what the facts are
Claims about cost or savings for consumers can obscure details that complicate the argument.
What Was Said
— Mr. Biden, at a Democratic debate in October— Mr. Bennet, in the interview with CNN
These statements refer to a 7.5 percent payroll tax and a 4 percent premium tax based on income, two financing mechanisms listed by Mr. Sanders. But these taxes are merely options. Moreover, the statements omit key details about how these potential taxes could work.
A $7,500 payroll tax and a $4,000 premium tax for Mr. Biden’s hypothetical household making $100,000 a year would still lower be than the $20,576 average annual family premium on employer-sponsored plans in 2019. (Employers picked up the bulk of the tab, $14,561 on average.)
Economists generally agree that employers pass on the cost of health benefits to workers in the form of lower wages, and payroll taxes also come out of paychecks. So it is theoretically possible that under Medicare for all, a family would get a $20,000 raise as they and their employers no longer had to pay for premiums, while their additional health care taxes would amount to less than $20,000, said Gerard F. Anderson, a professor of health policy at Johns Hopkins University.
“But it is also likely that the company would not give them a $20,000 raise,” he said. “While the average is $20,000, not everyone receives this in benefits. We simply cannot make that projection without a fully fleshed out financing plan.”
Under a single-payer plan, said Linda J. Blumberg of the Urban Institute, the wages for workers who currently do not receive employer-sponsored health care, however, may decrease.
What Was Said
— Ms. Warren, in a Twitter post in November— Mr. Sanders, in the PBS interview
Whereas Mr. Sanders has said taxes will increase for average families under Medicare for all and Ms. Warren has based her plan on a promise to avoid additional taxes on the middle class, their statements make a similar point: Most Americans would see savings under Medicare for all. But both of their claims require additional context.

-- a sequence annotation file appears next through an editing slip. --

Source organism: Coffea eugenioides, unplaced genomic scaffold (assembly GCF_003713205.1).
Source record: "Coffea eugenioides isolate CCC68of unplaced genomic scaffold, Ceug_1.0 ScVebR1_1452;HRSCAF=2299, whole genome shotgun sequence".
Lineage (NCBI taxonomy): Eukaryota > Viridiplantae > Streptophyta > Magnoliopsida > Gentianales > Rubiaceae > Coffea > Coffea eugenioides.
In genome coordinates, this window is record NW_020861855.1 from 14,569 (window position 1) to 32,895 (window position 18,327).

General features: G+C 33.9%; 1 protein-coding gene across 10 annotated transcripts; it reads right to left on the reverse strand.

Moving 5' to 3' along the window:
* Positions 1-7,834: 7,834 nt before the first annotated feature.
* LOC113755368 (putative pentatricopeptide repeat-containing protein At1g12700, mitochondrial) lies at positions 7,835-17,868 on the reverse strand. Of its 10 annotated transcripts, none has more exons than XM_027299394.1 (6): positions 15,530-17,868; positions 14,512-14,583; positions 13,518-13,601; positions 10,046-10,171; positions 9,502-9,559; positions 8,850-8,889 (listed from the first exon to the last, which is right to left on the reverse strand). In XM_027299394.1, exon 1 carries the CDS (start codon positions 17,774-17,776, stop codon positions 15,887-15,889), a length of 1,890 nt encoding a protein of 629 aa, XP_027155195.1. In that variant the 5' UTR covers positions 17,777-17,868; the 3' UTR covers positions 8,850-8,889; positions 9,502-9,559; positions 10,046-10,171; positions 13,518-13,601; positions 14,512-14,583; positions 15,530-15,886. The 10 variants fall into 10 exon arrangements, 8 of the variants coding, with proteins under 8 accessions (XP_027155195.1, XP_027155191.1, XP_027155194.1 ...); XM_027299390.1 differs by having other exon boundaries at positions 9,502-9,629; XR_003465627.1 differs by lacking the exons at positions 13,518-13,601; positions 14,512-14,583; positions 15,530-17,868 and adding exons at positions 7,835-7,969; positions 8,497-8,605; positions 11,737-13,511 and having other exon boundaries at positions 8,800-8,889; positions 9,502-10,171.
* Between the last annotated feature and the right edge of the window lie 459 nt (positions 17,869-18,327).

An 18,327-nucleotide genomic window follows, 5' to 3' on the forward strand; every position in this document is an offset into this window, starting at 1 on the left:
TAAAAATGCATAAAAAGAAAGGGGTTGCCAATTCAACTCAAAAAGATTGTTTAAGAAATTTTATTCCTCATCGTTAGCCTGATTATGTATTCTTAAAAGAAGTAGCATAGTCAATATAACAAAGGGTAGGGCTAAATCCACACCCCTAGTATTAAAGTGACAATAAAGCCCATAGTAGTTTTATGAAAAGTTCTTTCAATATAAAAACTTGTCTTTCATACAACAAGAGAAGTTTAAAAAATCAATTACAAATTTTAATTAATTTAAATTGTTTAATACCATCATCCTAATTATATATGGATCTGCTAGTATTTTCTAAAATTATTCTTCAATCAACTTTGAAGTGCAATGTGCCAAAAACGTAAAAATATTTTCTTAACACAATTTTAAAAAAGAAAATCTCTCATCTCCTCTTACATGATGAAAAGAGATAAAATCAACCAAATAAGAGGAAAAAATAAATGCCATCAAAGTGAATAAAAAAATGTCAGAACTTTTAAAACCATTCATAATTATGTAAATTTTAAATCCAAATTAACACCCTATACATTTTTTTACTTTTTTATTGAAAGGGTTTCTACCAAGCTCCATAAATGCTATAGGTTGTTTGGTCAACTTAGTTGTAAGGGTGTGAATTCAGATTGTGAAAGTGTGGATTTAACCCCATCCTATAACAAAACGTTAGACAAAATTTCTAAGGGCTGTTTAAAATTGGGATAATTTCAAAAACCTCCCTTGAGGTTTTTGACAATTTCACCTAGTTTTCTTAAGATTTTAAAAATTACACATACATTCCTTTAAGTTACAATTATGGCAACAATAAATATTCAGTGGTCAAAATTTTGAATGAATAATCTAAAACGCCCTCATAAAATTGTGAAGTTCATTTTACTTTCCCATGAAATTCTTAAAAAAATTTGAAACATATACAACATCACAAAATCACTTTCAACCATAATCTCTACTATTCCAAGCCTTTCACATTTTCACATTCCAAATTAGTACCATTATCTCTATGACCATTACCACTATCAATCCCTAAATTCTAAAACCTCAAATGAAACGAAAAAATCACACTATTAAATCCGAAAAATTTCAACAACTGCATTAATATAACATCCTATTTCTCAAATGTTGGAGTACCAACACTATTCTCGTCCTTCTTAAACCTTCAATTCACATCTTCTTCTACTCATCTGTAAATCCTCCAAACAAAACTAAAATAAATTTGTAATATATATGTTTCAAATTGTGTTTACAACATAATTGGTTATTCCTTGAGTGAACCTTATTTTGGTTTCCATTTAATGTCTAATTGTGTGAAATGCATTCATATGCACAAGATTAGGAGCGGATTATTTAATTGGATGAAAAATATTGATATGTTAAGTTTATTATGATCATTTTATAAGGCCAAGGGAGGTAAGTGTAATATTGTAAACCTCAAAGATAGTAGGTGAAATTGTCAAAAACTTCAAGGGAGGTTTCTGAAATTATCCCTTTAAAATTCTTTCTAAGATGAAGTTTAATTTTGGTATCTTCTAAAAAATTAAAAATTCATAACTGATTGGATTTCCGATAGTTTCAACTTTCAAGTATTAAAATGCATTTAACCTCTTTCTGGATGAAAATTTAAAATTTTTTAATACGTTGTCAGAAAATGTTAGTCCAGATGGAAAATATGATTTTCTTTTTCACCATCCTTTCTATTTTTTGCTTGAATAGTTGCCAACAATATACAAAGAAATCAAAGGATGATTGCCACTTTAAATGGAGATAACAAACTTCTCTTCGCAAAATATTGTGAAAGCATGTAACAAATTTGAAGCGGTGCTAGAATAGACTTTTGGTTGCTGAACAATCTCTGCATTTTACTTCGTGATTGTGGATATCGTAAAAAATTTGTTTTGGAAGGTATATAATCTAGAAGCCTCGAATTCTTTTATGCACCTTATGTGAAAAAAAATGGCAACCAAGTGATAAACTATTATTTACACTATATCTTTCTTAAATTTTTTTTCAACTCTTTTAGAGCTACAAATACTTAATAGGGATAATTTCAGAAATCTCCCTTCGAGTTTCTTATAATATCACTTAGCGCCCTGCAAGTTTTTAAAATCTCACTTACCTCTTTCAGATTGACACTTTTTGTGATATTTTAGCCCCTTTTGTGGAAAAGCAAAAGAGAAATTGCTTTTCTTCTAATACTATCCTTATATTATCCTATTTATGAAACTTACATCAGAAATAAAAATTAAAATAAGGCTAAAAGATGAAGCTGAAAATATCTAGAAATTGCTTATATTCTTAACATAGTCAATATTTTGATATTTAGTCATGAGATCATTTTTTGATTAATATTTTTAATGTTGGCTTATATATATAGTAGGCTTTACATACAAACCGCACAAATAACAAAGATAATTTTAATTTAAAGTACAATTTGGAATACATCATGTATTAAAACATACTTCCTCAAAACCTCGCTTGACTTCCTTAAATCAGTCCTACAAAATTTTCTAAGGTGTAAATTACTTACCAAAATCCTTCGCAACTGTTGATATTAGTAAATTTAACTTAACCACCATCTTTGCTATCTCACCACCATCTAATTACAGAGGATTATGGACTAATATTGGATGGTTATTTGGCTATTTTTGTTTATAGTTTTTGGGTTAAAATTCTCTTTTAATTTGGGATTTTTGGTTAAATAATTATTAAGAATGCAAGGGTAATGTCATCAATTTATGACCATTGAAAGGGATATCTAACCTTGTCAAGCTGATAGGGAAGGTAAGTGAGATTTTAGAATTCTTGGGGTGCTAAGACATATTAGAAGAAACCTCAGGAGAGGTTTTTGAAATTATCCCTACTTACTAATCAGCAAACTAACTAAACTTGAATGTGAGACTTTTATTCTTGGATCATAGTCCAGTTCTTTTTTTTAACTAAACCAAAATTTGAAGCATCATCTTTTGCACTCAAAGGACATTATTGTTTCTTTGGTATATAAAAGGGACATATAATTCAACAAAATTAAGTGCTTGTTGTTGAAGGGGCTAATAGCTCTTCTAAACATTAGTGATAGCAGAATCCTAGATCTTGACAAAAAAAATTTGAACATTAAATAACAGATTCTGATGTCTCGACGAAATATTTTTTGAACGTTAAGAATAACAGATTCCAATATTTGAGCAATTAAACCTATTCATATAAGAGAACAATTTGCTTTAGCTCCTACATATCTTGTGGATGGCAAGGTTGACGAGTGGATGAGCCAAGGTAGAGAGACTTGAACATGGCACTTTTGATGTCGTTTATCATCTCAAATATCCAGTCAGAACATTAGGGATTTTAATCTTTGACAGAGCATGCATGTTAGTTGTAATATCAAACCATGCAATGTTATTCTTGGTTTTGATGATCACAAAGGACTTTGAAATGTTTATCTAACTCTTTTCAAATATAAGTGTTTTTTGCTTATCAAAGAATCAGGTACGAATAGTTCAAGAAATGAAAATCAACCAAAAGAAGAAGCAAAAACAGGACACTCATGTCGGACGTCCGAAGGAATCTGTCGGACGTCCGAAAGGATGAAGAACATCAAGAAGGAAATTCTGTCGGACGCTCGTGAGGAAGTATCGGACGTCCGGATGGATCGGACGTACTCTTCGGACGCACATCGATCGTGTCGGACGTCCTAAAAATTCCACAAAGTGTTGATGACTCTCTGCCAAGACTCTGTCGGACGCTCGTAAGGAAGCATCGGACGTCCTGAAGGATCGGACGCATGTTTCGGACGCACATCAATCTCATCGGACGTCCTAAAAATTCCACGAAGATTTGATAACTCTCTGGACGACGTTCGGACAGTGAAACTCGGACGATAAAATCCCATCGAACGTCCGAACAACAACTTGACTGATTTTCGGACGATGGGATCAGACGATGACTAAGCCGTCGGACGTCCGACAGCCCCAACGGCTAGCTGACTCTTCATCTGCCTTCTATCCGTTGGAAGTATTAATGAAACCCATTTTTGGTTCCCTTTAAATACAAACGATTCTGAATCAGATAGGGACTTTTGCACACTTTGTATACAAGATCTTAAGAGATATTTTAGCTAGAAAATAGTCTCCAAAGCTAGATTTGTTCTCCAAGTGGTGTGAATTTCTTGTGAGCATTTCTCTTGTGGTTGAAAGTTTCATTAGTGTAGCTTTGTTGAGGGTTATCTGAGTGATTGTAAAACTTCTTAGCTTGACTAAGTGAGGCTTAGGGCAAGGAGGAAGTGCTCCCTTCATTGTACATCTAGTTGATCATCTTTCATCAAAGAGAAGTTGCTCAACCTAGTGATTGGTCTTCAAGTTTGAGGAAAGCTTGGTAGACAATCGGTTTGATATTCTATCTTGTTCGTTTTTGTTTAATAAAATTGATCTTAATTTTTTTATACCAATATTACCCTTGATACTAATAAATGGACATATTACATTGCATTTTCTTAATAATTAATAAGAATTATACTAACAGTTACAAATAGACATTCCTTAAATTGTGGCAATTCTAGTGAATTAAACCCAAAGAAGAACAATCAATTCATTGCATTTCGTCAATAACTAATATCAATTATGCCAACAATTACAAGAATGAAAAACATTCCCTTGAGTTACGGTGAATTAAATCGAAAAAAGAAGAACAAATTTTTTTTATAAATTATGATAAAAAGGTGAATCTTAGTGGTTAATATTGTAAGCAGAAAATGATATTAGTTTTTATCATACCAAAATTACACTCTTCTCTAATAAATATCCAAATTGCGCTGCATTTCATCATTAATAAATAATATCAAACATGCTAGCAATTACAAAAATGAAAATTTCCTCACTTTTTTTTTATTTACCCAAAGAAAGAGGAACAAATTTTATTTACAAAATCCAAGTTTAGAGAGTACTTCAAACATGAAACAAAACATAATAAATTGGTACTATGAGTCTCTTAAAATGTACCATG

Ms. Warren does not include any middle-class tax increases in her plan but would charge employers a tax equal to 98 percent of what they were previously paying for employee health care. Unlike Mr. Sanders’s suggested payroll tax, this tax is not proportional to workers’ pay and thus would have regressive effects, Howard Gleckman of the Tax Policy Center and Matt Bruenig of the progressive People’s Policy Project have argued.
Since employers would essentially pay the same amount for health care under Ms. Warren’s plan than under the status quo, that hypothetical household making $100,000 is also theoretically less likely to see a pay raise under the employer tax than under a payroll tax. (Nonetheless, Ms. Warren assumes that higher take-home pay is guaranteed, because employees would no longer be paying a share of health premiums or contributing to health savings accounts, and includes $1.15 trillion in additional tax revenue in her calculations.)
While Mr. Sanders does not commit to specific financing mechanisms, those proposed by his 2016 campaign would leave the program $16.6 trillion short, according to the Urban Institute, raising the possibility of additional costs to families. Mr. Thorpe found that 72 percent of families would see savings under that 2016 plan. But when Mr. Thorpe modeled higher taxes to achieve a deficit-neutral plan, it resulted in 71 percent of families paying more.